Mary Ever Virgin: Catholics, Orthodox and Lutherans agree

For more, read here. HT to Tighe.

About Schütz

I am a PhD candidate & sessional academic at Australian Catholic University in Melbourne, Australia. After almost 10 years in ministry as a Lutheran pastor, I was received into the Catholic Church in 2003. I worked for the Archdiocese of Melbourne for 18 years in Ecumenism and Interfaith Relations. I have been editor of Gesher for the Council of Christians & Jews and am guest editor of the historical journal “Footprints”. I have a passion for pilgrimage and pioneered the MacKillop Woods Way.
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64 Responses to Mary Ever Virgin: Catholics, Orthodox and Lutherans agree

  1. Now David, you really ought to know better.
    The perpetual virginity of Mary is not a Lutheran dogma because it cannot be proven from scripture (no matter what Luther thought on the matter).
    Only the Word of God can bind the conscience of man in a matter ‘de fide’.
    Is this what passes for theologising in Romanising circles of the C of E?

  2. Schütz says:

    But Pastor! Don’t the Luther Confessions teach the perpetual virginity? Surely you aren’t denying confessional Lutheran doctrine?

    • No, of course not. There are a number of assumptions (no pun intended!)behind your charge David. If I had more time I would go into them in detail, but for the moment I just offer the following in support of my statement.

      (I’ve typed these up rather quickly, pardon any typos)

      On the Lutheran view of the semper virgo…
      “The problem of Mary’s perpetual virginity is bound together with that of “the virgin inviolate”…the semper virgo is occasionally described in Roman catholic doctrinal assertions. It was a fixed theological viewpoint which Luther…simply accepted. It also found its way into the Lutheran confessions. Thus the semper virgo flowed from the pen of the translator of the Smalcald Articles into Latin when he rendered the words “of the pure, holy Virgin Mary” with “ex Maria pura, sancta, semper virgine” [SA 1.4]. is entirely clear that this theological tradition cannot be dogma of the Lutheran Church because there is no scriptural proof for it. Hollaz makes a correct judgment when he expresses the view that “whether she , however, can be called semper virgo also after the birth cannot be apodictically demonstrated on the basis of scripture” [Hollaz, Examen, 3.1.3]. It cannot be proven that the brothers and sisters of Jesus were not Mary’s children, born after he first-born.”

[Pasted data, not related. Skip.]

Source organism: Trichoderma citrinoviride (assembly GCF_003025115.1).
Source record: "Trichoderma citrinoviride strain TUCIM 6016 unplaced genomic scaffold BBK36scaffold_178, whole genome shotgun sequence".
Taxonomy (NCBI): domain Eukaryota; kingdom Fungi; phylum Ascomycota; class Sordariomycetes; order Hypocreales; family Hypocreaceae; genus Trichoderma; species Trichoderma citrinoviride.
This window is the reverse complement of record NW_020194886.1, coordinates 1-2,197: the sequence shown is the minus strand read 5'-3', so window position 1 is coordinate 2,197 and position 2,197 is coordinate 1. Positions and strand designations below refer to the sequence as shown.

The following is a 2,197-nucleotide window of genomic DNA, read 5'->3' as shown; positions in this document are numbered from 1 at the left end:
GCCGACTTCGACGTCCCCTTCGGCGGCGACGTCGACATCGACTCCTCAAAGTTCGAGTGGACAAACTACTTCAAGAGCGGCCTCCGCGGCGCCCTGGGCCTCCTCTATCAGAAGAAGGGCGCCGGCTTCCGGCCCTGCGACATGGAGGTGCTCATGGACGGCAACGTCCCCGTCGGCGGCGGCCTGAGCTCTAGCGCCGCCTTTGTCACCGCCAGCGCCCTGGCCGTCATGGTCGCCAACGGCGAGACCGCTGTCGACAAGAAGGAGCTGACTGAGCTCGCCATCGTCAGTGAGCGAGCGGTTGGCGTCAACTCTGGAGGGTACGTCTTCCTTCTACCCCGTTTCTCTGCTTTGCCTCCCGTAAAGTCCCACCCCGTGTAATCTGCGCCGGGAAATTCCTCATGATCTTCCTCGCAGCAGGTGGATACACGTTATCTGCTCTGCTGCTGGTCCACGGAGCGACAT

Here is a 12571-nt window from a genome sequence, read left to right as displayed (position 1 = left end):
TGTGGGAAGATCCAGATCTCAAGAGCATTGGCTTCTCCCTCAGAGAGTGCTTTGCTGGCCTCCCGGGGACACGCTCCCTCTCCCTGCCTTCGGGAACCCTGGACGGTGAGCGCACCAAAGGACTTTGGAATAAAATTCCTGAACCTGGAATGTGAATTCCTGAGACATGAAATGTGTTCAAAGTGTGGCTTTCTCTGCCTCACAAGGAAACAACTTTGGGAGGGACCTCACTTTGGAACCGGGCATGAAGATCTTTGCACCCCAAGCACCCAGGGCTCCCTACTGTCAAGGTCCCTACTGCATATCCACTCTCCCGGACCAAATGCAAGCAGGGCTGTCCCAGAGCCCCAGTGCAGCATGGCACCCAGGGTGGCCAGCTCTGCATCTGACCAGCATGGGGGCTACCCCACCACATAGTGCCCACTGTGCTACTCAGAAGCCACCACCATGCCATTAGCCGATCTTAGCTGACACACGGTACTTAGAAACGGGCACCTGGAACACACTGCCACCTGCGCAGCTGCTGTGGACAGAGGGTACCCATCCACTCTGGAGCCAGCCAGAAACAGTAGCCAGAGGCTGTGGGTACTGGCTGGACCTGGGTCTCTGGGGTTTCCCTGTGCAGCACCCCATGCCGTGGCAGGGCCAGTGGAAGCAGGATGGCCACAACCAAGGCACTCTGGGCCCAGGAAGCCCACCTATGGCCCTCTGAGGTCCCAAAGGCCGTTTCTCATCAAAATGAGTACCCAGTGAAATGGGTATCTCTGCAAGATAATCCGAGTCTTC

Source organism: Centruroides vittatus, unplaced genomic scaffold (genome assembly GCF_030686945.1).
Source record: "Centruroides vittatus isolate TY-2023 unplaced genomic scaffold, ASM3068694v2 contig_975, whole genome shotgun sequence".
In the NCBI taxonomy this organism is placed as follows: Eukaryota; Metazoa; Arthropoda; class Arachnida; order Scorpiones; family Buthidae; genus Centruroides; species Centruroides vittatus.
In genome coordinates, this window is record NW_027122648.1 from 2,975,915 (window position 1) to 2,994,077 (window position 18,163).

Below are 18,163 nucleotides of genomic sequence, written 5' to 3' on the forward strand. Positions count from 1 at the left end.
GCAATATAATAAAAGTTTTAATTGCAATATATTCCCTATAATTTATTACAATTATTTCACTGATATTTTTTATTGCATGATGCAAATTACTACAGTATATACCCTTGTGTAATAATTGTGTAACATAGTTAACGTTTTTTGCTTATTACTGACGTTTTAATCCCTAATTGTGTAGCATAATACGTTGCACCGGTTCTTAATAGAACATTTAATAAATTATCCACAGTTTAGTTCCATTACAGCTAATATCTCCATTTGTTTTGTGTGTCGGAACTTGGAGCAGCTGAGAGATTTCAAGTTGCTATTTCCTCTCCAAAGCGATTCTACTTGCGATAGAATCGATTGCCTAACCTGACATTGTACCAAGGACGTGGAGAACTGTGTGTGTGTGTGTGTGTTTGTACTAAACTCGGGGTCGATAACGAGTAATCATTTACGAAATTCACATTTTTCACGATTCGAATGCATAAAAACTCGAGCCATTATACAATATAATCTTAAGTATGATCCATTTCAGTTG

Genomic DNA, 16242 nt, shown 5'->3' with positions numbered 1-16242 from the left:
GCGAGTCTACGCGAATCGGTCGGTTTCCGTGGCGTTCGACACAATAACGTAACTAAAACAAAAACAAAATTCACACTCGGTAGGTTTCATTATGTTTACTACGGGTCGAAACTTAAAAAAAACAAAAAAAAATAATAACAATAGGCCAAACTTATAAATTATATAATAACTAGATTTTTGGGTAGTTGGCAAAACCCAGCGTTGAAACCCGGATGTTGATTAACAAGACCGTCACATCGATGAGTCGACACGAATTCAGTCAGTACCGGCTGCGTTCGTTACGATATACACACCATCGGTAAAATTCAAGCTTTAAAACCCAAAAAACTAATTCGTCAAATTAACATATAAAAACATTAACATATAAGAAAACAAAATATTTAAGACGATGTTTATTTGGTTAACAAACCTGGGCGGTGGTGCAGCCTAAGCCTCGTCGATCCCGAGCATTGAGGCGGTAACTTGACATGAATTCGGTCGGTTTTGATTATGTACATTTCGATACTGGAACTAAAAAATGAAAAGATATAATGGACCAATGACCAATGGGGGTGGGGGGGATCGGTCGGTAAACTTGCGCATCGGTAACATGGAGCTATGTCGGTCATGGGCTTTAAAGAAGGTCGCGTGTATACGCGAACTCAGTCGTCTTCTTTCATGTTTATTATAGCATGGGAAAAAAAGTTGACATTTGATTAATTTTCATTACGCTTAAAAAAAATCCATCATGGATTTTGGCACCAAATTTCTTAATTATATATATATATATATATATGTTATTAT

Sasse: Liturgie und Bekenntniss (1959).

      “The Lutheran Book of Concord, on the basis of the Sacred Scriptures, affirms the virginity of the Mother of God ante partum and in partu. The official (1584) Latin version of the SA (1.4) expands the “pure, holy Virgin Mary” of the original into “Maria pura, sancta, semper virgo”. But in general, the Lutheran theologians feel themseelves constrained to urge that the biblical evidence, when subjected to a sober exegesis, appears to provide no basis for demanding acceptance of the perpetual virginity as a biblically-based conviction, for a Lutheran this tenet would be a theologoumenon and a pious opinion, a tenet in harmony with the analogy of the faith rather than an article of the Christian faith…”
      Arthur Carl Piepkorn, Mary’s Place Within the People of God, Marian Studies 18 (1967), The Mariological Society of America.

      An article of faith is not a gloss, assertion, or opinion for which there is no clear and definite passage in Holy Scripture. Such, for example, are the questions concerning the time of the world’s creation, whether it took place in spring or in fall; the day and year of Christ’s birth; the perpetual virginity of the blessed Virgin after His birth; the soul sleep, and other matters in which men might exercise their wits.